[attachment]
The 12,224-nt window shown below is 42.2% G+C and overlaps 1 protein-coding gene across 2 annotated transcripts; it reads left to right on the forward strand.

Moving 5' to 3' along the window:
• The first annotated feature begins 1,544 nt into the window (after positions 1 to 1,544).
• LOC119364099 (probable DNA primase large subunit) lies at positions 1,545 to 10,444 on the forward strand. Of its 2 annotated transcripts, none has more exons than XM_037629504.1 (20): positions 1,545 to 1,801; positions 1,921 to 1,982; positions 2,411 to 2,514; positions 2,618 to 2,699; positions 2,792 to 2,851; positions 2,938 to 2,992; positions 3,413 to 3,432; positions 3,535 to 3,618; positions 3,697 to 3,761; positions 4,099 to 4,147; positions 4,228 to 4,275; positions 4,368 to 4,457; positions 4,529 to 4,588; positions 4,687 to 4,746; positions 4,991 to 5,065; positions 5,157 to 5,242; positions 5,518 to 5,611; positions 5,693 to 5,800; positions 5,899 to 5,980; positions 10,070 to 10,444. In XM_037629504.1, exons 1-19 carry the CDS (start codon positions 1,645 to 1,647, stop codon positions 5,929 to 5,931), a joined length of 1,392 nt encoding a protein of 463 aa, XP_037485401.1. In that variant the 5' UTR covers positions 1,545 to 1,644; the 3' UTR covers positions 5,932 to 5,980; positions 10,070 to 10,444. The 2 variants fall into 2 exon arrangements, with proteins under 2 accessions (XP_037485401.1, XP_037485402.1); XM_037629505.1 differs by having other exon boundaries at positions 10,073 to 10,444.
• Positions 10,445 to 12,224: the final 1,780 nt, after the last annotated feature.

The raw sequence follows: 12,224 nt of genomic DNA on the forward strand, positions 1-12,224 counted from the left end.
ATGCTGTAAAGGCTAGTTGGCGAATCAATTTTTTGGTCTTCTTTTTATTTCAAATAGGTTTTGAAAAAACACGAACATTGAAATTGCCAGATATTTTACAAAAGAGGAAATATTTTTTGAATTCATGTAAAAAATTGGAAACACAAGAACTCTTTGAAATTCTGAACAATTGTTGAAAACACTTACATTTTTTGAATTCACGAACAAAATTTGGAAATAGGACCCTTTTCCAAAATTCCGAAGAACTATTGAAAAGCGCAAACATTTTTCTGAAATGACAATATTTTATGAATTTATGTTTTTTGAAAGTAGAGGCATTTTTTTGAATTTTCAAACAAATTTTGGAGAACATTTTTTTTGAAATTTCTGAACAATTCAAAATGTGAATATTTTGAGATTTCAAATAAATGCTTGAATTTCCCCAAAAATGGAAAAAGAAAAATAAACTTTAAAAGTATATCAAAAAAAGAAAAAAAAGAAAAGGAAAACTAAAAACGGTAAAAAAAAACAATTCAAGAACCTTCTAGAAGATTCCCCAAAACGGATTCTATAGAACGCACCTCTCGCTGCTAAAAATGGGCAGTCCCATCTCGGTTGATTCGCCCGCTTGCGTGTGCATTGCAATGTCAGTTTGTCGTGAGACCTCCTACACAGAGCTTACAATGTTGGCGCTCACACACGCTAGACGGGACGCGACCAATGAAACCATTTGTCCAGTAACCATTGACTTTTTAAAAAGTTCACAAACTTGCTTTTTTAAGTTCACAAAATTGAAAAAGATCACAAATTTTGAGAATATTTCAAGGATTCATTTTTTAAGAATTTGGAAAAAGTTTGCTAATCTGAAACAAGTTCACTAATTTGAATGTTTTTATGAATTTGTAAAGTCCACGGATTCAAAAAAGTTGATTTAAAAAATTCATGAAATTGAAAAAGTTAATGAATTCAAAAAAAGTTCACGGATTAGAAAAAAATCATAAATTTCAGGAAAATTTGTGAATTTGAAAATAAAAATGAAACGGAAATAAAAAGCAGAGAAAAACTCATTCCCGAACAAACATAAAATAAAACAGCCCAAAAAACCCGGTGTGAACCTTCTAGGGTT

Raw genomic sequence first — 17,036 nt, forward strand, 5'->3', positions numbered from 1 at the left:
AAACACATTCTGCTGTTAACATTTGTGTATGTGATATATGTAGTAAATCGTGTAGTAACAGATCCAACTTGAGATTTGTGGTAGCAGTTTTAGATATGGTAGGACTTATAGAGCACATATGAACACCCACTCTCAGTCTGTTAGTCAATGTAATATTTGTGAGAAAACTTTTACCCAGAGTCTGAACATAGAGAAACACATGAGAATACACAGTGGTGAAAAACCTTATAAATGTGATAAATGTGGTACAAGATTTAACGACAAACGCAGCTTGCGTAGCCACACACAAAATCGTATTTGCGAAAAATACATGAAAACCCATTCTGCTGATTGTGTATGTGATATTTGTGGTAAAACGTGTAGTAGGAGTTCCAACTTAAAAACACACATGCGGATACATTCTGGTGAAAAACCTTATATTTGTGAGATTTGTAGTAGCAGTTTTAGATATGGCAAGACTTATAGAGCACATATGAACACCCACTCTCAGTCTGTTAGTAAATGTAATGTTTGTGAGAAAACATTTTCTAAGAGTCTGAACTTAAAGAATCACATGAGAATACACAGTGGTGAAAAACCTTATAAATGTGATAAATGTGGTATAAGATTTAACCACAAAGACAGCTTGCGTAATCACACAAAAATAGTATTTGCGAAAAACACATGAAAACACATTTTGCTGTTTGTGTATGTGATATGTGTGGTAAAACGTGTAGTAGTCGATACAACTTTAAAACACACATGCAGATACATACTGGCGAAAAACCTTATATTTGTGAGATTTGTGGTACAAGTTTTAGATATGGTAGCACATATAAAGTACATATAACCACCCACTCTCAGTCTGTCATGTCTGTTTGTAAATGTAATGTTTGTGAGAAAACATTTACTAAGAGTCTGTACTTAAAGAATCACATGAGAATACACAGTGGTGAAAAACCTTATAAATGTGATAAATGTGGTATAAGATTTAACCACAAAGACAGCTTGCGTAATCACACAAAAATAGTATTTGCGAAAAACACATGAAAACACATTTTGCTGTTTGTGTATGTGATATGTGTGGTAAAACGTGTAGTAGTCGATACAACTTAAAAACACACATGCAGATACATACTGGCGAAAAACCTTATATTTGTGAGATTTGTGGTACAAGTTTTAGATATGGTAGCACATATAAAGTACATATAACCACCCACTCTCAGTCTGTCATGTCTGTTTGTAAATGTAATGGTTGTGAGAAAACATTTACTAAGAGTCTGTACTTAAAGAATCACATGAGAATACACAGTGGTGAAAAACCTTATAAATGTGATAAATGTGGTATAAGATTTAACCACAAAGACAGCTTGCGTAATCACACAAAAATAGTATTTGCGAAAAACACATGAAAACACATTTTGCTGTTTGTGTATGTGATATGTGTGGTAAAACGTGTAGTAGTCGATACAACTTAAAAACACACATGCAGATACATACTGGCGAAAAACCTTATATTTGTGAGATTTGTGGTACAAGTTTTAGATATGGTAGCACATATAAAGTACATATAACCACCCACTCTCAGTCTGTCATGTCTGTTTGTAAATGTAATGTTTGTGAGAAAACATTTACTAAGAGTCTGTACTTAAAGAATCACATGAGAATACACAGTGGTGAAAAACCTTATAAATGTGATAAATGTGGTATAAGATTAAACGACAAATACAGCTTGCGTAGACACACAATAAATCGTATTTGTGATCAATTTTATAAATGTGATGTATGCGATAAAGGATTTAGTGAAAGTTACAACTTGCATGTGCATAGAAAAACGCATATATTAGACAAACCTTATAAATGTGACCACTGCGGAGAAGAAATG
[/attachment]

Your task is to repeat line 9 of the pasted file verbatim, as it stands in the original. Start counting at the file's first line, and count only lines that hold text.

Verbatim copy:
AAACACATTCTGCTGTTAACATTTGTGTATGTGATATATGTAGTAAATCGTGTAGTAACAGATCCAACTTGAGATTTGTGGTAGCAGTTTTAGATATGGTAGGACTTATAGAGCACATATGAACACCCACTCTCAGTCTGTTAGTCAATGTAATATTTGTGAGAAAACTTTTACCCAGAGTCTGAACATAGAGAAACACATGAGAATACACAGTGGTGAAAAACCTTATAAATGTGATAAATGTGGTACAAGATTTAACGACAAACGCAGCTTGCGTAGCCACACACAAAATCGTATTTGCGAAAAATACATGAAAACCCATTCTGCTGATTGTGTATGTGATATTTGTGGTAAAACGTGTAGTAGGAGTTCCAACTTAAAAACACACATGCGGATACATTCTGGTGAAAAACCTTATATTTGTGAGATTTGTAGTAGCAGTTTTAGATATGGCAAGACTTATAGAGCACATATGAACACCCACTCTCAGTCTGTTAGTAAATGTAATGTTTGTGAGAAAACATTTTCTAAGAGTCTGAACTTAAAGAATCACATGAGAATACACAGTGGTGAAAAACCTTATAAATGTGATAAATGTGGTATAAGATTTAACCACAAAGACAGCTTGCGTAATCACACAAAAATAGTATTTGCGAAAAACACATGAAAACACATTTTGCTGTTTGTGTATGTGATATGTGTGGTAAAACGTGTAGTAGTCGATACAACTTTAAAACACACATGCAGATACATACTGGCGAAAAACCTTATATTTGTGAGATTTGTGGTACAAGTTTTAGATATGGTAGCACATATAAAGTACATATAACCACCCACTCTCAGTCTGTCATGTCTGTTTGTAAATGTAATGTTTGTGAGAAAACATTTACTAAGAGTCTGTACTTAAAGAATCACATGAGAATACACAGTGGTGAAAAACCTTATAAATGTGATAAATGTGGTATAAGATTTAACCACAAAGACAGCTTGCGTAATCACACAAAAATAGTATTTGCGAAAAACACATGAAAACACATTTTGCTGTTTGTGTATGTGATATGTGTGGTAAAACGTGTAGTAGTCGATACAACTTAAAAACACACATGCAGATACATACTGGCGAAAAACCTTATATTTGTGAGATTTGTGGTACAAGTTTTAGATATGGTAGCACATATAAAGTACATATAACCACCCACTCTCAGTCTGTCATGTCTGTTTGTAAATGTAATGGTTGTGAGAAAACATTTACTAAGAGTCTGTACTTAAAGAATCACATGAGAATACACAGTGGTGAAAAACCTTATAAATGTGATAAATGTGGTATAAGATTTAACCACAAAGACAGCTTGCGTAATCACACAAAAATAGTATTTGCGAAAAACACATGAAAACACATTTTGCTGTTTGTGTATGTGATATGTGTGGTAAAACGTGTAGTAGTCGATACAACTTAAAAACACACATGCAGATACATACTGGCGAAAAACCTTATATTTGTGAGATTTGTGGTACAAGTTTTAGATATGGTAGCACATATAAAGTACATATAACCACCCACTCTCAGTCTGTCATGTCTGTTTGTAAATGTAATGTTTGTGAGAAAACATTTACTAAGAGTCTGTACTTAAAGAATCACATGAGAATACACAGTGGTGAAAAACCTTATAAATGTGATAAATGTGGTATAAGATTAAACGACAAATACAGCTTGCGTAGACACACAATAAATCGTATTTGTGATCAATTTTATAAATGTGATGTATGCGATAAAGGATTTAGTGAAAGTTACAACTTGCATGTGCATAGAAAAACGCATATATTAGACAAACCTTATAAATGTGACCACTGCGGAGAAGAAATG